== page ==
What’s the plan? Succession Planning

Kelly Maxwell - Jan 15, 2024
Blake Griffith provided his expertise and insights to this informative Succession Planning article written by Jamie Zachary.
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What’s the plan? Succession Planning

Experts urge communication when looking to avoid conflict during succession planning

Blake Griffith provided his expertise and insights to this informative Succession Planning article written by Jamie Zachary.

Entitlement. Power struggles. Unresolved history. Contrasting visions. Trudy Pelletier has seen it all while mediating conflicts that often occur during business ownership transitions.

The Calgary-based president of Trudy Pelletier Consulting has spent nearly two decades facilitating difficult conversations with families, teams and leaders as they talk through issues that often go back decades.

“Many of the businesses that come to me are about to make some kind of significant decision – whether that’s naming a successor or putting together a board of advisors – and they worry that whatever they do is going to cause more friction,” says Pelletier, whose list of certifications centre around exit planning, family enterprise and executive coaching.

David Blom has had a front row seat to this conflict play out. In fact, the chief operating officer and senior advisor at Blackwood Family Enterprise Services has gone so far as having to break up a few rounds of family fisticuffs over the years.

“In some cases, the conflict traces back so long ago that they don’t even remember why they were fighting in the first place. In other cases, it’s so deep rooted, I’ve broken up fistfights,” says Blom, whose Calgary-based organization officially launched this past January, and currently works with about 50 families across Canada ranging from mom-and-pop shops with $3 million in annual sales to family-run billion-dollar organizations.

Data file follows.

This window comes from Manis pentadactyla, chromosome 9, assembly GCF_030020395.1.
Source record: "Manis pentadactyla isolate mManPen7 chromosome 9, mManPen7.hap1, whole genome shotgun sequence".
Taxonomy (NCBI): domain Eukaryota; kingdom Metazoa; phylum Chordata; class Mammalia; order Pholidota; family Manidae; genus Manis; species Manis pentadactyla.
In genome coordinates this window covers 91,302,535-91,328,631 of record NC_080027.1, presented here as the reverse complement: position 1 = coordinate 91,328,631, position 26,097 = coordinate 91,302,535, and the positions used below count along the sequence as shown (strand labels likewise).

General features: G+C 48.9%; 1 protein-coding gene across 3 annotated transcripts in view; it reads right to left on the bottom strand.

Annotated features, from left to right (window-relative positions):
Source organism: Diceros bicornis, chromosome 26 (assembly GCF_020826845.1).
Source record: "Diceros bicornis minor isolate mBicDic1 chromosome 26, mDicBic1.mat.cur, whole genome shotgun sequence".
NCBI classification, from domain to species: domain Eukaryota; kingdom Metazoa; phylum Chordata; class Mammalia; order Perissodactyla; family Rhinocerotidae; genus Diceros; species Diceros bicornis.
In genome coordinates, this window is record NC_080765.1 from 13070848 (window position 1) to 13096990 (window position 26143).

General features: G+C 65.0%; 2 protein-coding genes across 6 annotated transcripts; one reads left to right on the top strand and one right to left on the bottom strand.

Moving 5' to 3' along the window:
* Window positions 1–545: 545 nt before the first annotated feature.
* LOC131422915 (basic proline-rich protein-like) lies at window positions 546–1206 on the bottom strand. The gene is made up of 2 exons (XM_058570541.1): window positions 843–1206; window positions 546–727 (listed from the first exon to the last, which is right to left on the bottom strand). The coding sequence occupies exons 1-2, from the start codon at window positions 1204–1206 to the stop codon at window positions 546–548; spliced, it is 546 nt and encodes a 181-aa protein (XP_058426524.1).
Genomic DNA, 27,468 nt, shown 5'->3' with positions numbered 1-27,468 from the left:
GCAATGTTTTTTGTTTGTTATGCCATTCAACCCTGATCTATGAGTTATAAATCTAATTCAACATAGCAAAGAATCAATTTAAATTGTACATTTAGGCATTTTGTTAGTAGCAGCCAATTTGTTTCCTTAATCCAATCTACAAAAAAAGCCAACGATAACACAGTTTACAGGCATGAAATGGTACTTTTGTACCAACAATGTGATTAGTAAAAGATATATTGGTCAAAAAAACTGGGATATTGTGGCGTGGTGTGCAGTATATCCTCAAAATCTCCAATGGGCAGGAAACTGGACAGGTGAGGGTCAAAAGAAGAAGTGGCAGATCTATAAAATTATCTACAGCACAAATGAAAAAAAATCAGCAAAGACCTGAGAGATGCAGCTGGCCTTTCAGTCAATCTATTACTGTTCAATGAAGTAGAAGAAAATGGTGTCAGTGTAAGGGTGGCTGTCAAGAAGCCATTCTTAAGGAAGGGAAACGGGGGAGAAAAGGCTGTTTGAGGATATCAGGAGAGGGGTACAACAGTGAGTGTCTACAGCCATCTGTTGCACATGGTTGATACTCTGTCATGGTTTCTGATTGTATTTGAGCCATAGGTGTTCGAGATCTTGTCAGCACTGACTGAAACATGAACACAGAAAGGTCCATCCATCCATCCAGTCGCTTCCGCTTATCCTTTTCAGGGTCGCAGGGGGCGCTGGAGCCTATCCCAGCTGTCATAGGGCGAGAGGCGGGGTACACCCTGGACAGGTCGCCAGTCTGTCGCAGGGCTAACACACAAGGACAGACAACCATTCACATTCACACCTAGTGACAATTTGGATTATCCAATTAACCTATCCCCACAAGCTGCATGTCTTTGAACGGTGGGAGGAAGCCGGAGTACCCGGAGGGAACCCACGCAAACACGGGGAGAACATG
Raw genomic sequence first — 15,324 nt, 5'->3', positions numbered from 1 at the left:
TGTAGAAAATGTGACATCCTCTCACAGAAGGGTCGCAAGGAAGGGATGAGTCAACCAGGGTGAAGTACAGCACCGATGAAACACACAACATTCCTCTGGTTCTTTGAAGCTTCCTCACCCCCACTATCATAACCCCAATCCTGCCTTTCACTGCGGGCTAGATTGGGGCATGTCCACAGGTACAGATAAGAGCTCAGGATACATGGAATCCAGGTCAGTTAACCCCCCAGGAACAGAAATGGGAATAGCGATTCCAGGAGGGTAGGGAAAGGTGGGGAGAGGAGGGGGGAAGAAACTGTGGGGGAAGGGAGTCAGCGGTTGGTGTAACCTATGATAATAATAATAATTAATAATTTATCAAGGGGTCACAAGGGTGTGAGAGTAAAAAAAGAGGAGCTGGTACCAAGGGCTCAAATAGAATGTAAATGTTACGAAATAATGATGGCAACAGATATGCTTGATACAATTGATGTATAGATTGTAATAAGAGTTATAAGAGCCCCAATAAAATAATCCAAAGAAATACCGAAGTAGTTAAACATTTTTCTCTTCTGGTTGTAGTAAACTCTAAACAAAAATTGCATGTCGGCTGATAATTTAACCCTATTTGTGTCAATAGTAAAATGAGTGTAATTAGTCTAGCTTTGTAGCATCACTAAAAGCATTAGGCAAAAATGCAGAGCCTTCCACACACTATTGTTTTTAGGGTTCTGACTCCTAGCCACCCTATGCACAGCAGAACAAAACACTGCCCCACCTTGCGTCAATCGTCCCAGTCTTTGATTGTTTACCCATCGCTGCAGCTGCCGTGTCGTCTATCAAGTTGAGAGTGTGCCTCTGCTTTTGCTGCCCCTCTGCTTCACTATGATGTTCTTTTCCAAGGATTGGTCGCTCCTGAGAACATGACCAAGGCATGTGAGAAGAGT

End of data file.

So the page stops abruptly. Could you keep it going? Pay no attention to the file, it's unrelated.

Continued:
While the details differ, the common thread typically boils down to poor communication – people on both sides not conveying their wants and expectations.

“People draw their own conclusions when there’s no conversation, and it’s never a good conclusion,” says Pelletier.

“What I distinguish for people is there’s brain-driven predictions, conclusions and assumptions that we live as though they’re true, which often is a barrier to having the conversation. Is it a conflict? Or is it just a missing conversation?”

Clayton Achen, co-founder of Calgary-based accounting and tax firm Achen Henderson, says, “almost always,” there’s different ideas about how the business should be run.

“And there’s pent up sort of resentments or jealousies or fears about what’s going to happen,” he says. “That should be communicated right up front, but it never is. Those conversations rarely happen.”

On the flip side, Achen often sees senior owners who have a vision of how the company will be run in their absence, but haven’t communicated that to the next generation, whether that’s their children, employees or third-party investors.

“They want to leave a legacy, but it’s almost always to run the company like they ran it,” he says. “Then, when the 
conversations actually start happening, they realize the new owners have a very different idea of how the company should be run, and that’s when the conflict starts.”

Similarly, Blake Griffith, a Calgary-based financial planner with Sun Life and Griffith & Associates Financial, says he’s seen conflict stem from businesses owners not willing to let go of the reins. 

"Because they are not ready to let go, it does create some hesitation around putting pen to paper and laying out an actual written succession plan,” he says. This leads to the all-too common scenario of owners then trying to play catch up at a time when they should be transitioning out of the business.